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Posts Tagged ‘robert massie’

Jane’s Bookshelf: Stories of Bravery & Inspiration

Friday, October 5th, 2012

JVMWhat does a publisher at the world’s biggest publishing house read for pleasure? (And how does she find the time?) Jane von Mehren is the Senior Vice President and Publisher of Trade Paperbacks at the Random House Publishing Group. Every now and then, she’ll be featuring her favorite reads in her Reader’s Circle column, Jane’s Bookshelf—books that she thinks you’ll love, whether you read them solo or with your club! And if you’re on Twitter, you can follower her tweets at @janeatrandom.

One of the things I love about reading nonfiction is that it allows me to enter the lives of people from different times and places – and to be inspired by them. How could you not be moved by Frank McCourt’s ANGELA’S ASHES with its searing details of poverty and familial love? Have you ever heard of George Dawson, a man who learned to read at the age of 98? Reading his story in LIFE IS SO GOOD is to take a journey through the 20th century as he lived it. And how could you not cheer for Debbie Rodriguez and the girls of THE KABUL BEAUTY SCHOOL? I doubt many of us would have had the determination to go half way around the world to change others’ lives as Rodriguez did.Unbroken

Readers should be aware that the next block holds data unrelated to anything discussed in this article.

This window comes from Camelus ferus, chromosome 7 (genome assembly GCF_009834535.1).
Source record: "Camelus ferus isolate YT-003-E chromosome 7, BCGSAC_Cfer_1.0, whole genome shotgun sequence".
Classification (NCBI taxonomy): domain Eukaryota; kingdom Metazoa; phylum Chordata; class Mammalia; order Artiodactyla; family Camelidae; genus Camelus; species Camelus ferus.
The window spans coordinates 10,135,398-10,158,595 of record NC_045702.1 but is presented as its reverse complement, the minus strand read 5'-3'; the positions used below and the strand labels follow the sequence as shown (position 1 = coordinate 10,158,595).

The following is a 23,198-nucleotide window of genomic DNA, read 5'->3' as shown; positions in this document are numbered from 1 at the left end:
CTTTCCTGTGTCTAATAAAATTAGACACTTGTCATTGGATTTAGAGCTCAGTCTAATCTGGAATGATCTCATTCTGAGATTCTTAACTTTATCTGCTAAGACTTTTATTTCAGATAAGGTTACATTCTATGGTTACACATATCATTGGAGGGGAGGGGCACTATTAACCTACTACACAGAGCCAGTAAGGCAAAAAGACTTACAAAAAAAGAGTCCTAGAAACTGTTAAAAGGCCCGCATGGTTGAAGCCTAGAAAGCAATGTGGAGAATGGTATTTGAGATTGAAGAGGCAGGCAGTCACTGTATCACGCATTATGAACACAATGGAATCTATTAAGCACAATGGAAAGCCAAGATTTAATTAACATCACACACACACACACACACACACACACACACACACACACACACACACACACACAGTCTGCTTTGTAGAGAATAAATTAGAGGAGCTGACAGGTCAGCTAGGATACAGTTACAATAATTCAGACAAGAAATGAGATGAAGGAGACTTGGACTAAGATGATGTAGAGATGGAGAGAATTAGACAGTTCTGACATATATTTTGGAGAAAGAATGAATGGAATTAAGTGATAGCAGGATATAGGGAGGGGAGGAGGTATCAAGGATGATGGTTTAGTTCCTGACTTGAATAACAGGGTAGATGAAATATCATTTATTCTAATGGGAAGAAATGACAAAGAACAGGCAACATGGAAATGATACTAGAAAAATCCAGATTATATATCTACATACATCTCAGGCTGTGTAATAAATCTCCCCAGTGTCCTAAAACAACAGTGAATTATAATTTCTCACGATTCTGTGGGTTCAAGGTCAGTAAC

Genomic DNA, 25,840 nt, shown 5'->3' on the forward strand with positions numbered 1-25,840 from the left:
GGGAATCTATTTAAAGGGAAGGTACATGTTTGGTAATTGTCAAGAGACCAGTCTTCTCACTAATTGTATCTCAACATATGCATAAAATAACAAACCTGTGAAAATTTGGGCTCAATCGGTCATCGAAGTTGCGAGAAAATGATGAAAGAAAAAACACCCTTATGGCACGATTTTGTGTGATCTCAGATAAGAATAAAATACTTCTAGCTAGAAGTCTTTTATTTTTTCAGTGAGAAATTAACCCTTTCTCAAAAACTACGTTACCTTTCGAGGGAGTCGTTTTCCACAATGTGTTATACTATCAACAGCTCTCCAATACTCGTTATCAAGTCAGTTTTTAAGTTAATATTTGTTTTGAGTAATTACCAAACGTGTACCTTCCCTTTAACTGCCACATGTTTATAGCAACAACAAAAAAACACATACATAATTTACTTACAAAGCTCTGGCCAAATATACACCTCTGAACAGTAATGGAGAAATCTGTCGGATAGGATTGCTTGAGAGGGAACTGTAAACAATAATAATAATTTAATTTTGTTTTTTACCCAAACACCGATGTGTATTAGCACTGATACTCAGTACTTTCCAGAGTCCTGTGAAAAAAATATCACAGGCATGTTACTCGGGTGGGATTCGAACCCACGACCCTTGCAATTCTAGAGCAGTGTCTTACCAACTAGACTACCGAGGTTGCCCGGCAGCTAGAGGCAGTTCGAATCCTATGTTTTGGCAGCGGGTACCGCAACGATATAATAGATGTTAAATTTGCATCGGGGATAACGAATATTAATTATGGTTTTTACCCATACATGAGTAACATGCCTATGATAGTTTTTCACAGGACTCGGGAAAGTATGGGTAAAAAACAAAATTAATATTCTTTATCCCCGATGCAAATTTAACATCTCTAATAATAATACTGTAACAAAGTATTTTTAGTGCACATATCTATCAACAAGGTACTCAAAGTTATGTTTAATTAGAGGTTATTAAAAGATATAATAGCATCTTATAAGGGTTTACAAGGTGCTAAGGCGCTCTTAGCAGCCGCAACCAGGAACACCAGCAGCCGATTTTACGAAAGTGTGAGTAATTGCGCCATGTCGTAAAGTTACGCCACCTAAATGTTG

And it isn’t just personal memoirs that offer us inspiring stories. Laura Hillenbrand’s UNBROKEN recounts the life of Louis Zamperini – incorrigible teenager, Olympic athlete, World War II POW – and his incredible journey into extremity. Along with Louis’s story, she offers us a slice of history, which makes our reading experience that much richer. Like Hillenbrand’s first book SEABISCUIT, Elizabeth Letts’s THE EIGHTY-DOLLAR CHAMPION tells the story of a horse that held America spellbound. Snowman, who was rescued from a truck bound for the slaughterhouse, went on to climb to the very top of the show jumping circuit and become a beacon of hope during the Cold War era.

CatherineGreat pbBiographies of famous men and women provide intimate portraits of the call to greatness: think of Robert Massie’s CATHERINE THE GREAT, Walter Isaacson’s STEVE JOBS, Doris Kearns Goodwin’s NO ORDINARY TIME about Franklin and Eleanor Roosevelt during World War II, or Douglas Brinkley’s WHEELS FOR THE WORLD about Henry Ford and his founding of the Ford Motor Company. The richness of each of these works lies partly in the biographer’s ability to show us that these men and women are human like you and me, with faults and weakness that exist alongside their brilliance. And that duality, I promise you, provides for much to discuss, even debate, with your fellow book club members.